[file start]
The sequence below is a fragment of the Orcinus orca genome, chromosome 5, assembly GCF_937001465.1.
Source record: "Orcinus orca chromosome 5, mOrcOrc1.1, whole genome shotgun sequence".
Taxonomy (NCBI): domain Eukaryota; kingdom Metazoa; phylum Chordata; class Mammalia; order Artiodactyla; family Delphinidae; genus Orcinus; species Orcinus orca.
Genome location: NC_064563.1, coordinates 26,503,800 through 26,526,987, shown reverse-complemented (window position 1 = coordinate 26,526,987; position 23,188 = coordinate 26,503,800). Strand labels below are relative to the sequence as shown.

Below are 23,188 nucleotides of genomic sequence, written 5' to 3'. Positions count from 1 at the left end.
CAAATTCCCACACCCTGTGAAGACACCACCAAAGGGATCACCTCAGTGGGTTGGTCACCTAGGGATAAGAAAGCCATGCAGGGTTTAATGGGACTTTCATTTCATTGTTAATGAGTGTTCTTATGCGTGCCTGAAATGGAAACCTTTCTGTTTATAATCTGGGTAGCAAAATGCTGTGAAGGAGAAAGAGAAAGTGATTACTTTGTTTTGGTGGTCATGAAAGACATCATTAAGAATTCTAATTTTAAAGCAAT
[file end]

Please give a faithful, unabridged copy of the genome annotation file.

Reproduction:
The sequence below is a fragment of the Orcinus orca genome, chromosome 5, assembly GCF_937001465.1.
Source record: "Orcinus orca chromosome 5, mOrcOrc1.1, whole genome shotgun sequence".
Taxonomy (NCBI): domain Eukaryota; kingdom Metazoa; phylum Chordata; class Mammalia; order Artiodactyla; family Delphinidae; genus Orcinus; species Orcinus orca.
Genome location: NC_064563.1, coordinates 26,503,800 through 26,526,987, shown reverse-complemented (window position 1 = coordinate 26,526,987; position 23,188 = coordinate 26,503,800). Strand labels below are relative to the sequence as shown.

Below are 23,188 nucleotides of genomic sequence, written 5' to 3'. Positions count from 1 at the left end.
CAAATTCCCACACCCTGTGAAGACACCACCAAAGGGATCACCTCAGTGGGTTGGTCACCTAGGGATAAGAAAGCCATGCAGGGTTTAATGGGACTTTCATTTCATTGTTAATGAGTGTTCTTATGCGTGCCTGAAATGGAAACCTTTCTGTTTATAATCTGGGTAGCAAAATGCTGTGAAGGAGAAAGAGAAAGTGATTACTTTGTTTTGGTGGTCATGAAAGACATCATTAAGAATTCTAATTTTAAAGCAAT